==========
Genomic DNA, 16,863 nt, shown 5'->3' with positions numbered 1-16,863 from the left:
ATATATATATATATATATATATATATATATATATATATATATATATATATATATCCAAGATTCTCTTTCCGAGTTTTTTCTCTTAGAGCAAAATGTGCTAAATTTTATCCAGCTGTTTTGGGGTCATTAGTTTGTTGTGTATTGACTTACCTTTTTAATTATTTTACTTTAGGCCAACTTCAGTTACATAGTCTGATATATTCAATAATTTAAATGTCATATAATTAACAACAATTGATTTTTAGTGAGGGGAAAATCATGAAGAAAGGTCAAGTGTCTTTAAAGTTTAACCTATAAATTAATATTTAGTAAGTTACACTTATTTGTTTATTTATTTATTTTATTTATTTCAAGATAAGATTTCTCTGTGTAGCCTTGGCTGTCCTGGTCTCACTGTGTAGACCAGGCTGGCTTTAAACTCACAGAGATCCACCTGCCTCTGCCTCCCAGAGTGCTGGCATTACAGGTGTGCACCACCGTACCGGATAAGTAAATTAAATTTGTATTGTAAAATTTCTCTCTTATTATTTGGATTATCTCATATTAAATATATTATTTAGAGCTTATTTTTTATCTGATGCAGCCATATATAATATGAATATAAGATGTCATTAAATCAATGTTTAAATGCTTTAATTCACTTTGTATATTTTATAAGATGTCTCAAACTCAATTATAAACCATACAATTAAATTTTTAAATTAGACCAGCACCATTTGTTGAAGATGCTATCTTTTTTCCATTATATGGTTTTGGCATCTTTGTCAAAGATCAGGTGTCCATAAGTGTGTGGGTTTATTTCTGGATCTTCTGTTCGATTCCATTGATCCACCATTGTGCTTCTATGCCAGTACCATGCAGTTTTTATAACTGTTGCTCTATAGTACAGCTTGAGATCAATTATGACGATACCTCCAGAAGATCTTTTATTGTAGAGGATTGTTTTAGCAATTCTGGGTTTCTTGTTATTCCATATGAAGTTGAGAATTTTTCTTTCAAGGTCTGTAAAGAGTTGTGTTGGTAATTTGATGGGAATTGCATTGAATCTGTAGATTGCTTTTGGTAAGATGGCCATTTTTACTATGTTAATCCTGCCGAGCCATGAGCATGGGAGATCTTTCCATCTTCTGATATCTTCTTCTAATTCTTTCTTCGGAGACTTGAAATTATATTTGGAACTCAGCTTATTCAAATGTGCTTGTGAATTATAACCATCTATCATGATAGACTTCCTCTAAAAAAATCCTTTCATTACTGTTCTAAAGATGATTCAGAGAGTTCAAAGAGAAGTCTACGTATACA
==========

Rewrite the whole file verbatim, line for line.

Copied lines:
Genomic DNA, 16,863 nt, shown 5'->3' with positions numbered 1-16,863 from the left:
ATATATATATATATATATATATATATATATATATATATATATATATATATATATCCAAGATTCTCTTTCCGAGTTTTTTCTCTTAGAGCAAAATGTGCTAAATTTTATCCAGCTGTTTTGGGGTCATTAGTTTGTTGTGTATTGACTTACCTTTTTAATTATTTTACTTTAGGCCAACTTCAGTTACATAGTCTGATATATTCAATAATTTAAATGTCATATAATTAACAACAATTGATTTTTAGTGAGGGGAAAATCATGAAGAAAGGTCAAGTGTCTTTAAAGTTTAACCTATAAATTAATATTTAGTAAGTTACACTTATTTGTTTATTTATTTATTTTATTTATTTCAAGATAAGATTTCTCTGTGTAGCCTTGGCTGTCCTGGTCTCACTGTGTAGACCAGGCTGGCTTTAAACTCACAGAGATCCACCTGCCTCTGCCTCCCAGAGTGCTGGCATTACAGGTGTGCACCACCGTACCGGATAAGTAAATTAAATTTGTATTGTAAAATTTCTCTCTTATTATTTGGATTATCTCATATTAAATATATTATTTAGAGCTTATTTTTTATCTGATGCAGCCATATATAATATGAATATAAGATGTCATTAAATCAATGTTTAAATGCTTTAATTCACTTTGTATATTTTATAAGATGTCTCAAACTCAATTATAAACCATACAATTAAATTTTTAAATTAGACCAGCACCATTTGTTGAAGATGCTATCTTTTTTCCATTATATGGTTTTGGCATCTTTGTCAAAGATCAGGTGTCCATAAGTGTGTGGGTTTATTTCTGGATCTTCTGTTCGATTCCATTGATCCACCATTGTGCTTCTATGCCAGTACCATGCAGTTTTTATAACTGTTGCTCTATAGTACAGCTTGAGATCAATTATGACGATACCTCCAGAAGATCTTTTATTGTAGAGGATTGTTTTAGCAATTCTGGGTTTCTTGTTATTCCATATGAAGTTGAGAATTTTTCTTTCAAGGTCTGTAAAGAGTTGTGTTGGTAATTTGATGGGAATTGCATTGAATCTGTAGATTGCTTTTGGTAAGATGGCCATTTTTACTATGTTAATCCTGCCGAGCCATGAGCATGGGAGATCTTTCCATCTTCTGATATCTTCTTCTAATTCTTTCTTCGGAGACTTGAAATTATATTTGGAACTCAGCTTATTCAAATGTGCTTGTGAATTATAACCATCTATCATGATAGACTTCCTCTAAAAAAATCCTTTCATTACTGTTCTAAAGATGATTCAGAGAGTTCAAAGAGAAGTCTACGTATACA